The question in the Karnataka hijab row is whether the students’ decision to wear the dress to college emanates from their “genuine and conscientious religious faith”.
A 36-year-old judgment of the Supreme Court may throw some light on the issue. In 1986, the Supreme Court discussed how the right to religious freedom (Article 25) protects actions or omissions by children in educational institutions based on their “honest belief and conviction”.
The apex court in its landmark judgment of 1986 in Bijoe Emmanuel and Others versus State of Kerala dealt with the expulsion of three children belonging to a sect of Christianity, called Jehovah’s Witnesses, by the headmistress of their school for not singing the National Anthem during the morning assembly.
The children challenged the school’s action as violative of their rights under Articles 19(1)(a) (right to freedom of speech and expression) and Article 25 (freedom of religion).
Verdict favours children
The Supreme Court ruled in favour of the children, holding that their expulsion for refusing to sing the National Anthem “because of their conscientiously held religious faith” was a violation of their right to freedom of religion and conscience.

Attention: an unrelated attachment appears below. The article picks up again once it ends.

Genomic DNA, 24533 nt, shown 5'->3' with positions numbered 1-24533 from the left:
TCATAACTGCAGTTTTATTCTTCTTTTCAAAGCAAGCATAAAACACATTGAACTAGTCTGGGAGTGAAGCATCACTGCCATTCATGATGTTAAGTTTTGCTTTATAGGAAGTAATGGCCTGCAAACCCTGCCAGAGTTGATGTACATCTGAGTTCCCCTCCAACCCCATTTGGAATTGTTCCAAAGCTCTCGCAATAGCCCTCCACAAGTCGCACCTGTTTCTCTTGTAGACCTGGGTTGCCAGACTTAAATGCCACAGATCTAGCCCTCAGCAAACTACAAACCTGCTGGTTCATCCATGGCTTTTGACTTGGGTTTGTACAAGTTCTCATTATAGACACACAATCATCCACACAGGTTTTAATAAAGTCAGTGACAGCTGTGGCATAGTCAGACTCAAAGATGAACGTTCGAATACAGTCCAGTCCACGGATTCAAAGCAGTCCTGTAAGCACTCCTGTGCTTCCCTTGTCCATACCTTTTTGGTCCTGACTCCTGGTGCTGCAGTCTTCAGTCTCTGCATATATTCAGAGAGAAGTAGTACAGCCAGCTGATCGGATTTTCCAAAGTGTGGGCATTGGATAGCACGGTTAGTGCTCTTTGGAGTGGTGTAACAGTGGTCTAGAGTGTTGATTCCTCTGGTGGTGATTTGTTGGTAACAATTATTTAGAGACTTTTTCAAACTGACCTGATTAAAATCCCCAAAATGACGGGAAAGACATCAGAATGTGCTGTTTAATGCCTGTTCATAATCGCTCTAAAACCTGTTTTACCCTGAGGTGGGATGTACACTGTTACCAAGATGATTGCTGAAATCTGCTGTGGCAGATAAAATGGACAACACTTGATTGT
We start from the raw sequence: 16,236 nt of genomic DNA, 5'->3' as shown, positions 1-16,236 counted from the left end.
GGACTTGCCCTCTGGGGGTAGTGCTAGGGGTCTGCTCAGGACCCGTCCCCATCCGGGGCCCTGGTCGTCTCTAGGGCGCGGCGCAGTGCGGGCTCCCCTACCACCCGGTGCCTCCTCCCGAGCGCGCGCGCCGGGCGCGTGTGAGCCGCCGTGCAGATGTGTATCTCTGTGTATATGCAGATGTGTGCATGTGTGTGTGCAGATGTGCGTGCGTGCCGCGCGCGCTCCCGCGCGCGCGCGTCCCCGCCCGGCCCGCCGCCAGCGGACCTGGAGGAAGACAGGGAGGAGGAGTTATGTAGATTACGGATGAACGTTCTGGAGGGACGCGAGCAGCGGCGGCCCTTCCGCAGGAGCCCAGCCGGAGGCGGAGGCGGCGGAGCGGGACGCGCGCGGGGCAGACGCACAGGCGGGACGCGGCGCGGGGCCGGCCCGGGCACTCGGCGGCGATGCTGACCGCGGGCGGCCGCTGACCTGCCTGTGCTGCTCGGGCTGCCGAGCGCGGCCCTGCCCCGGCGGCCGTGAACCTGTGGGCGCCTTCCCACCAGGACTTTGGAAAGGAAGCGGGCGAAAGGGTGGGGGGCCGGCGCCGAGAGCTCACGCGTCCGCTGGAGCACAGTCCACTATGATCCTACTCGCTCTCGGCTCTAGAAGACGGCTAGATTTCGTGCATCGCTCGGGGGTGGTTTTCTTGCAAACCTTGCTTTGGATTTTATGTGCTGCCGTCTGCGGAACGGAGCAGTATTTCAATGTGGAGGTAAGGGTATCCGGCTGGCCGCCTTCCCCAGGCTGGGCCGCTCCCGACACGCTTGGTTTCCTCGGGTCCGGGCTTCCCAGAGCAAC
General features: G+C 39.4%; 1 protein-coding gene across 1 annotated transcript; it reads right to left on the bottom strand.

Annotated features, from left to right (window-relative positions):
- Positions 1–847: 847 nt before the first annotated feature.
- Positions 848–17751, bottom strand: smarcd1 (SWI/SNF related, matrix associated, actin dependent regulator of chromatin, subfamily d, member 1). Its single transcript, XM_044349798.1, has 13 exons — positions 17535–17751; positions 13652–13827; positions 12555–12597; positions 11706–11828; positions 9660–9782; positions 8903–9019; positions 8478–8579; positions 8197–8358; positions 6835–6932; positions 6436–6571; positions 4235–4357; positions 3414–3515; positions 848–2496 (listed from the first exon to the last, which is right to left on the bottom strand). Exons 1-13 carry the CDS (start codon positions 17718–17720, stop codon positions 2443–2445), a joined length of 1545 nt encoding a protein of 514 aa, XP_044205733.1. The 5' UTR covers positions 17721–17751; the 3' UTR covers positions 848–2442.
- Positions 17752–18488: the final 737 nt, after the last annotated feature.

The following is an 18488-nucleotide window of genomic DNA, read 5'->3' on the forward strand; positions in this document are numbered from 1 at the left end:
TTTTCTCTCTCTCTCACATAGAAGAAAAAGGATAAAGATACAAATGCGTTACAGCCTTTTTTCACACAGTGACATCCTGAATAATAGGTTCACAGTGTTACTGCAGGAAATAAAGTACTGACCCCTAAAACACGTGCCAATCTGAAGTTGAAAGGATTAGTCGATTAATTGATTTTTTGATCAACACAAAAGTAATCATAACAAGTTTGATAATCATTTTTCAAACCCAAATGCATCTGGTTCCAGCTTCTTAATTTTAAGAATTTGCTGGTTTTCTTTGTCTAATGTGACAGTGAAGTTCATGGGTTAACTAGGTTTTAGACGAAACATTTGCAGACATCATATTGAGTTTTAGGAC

The court, in Bijoe Emmanuel , also laid down a test whenever a complaint is made that there has been a violation of the fundamental right to freedom of conscience and to profess, practise and propagate religion.
This test is whether the action accused of restricting freedom of religion was made to protect public order, morality and health; or whether the restraint on the right was brought to protect another fundamental right; or whether the act was “authorised by a law made to regulate or restrict any economic, financial political or secular activity which may be associated with religious practice or to provide for social welfare and reform”.
Adding fuel to the hijab controversy is a February 5 order of the Karnataka Education Department which has directed educational institutions in the State to follow the dress code decided by the college’s development board or, in case of no such dress code, “students can wear dress which will not affect equality, integrity and law and order”.
The question is whether the State can interfere if a student wears a hijab to college without causing any harm to others, and under the firm belief that it is a part of her religious observance and practice. The State has also to consider whether a woman’s dignity and the right to access to education should suffer because her dress code cannot be accommodated by the authorities of an educational institution.
‘Hallmark of pluralism’
In its 1994 judgment in the S.R Bommai case of 1994, the Supreme Court observed that “religious freedom is the hallmark of pluralism and inclusiveness. It is meant to advance social harmony and diversity”.
In the Constituent Assembly debates, Prime Minister Jawaharlal Nehru declared that “secularism was an ideal to be achieved and that establishment of a Secular State was an act of faith, an act of faith above all for the majority community because they will have to show that they can behave towards others in a generous, fair and just way”.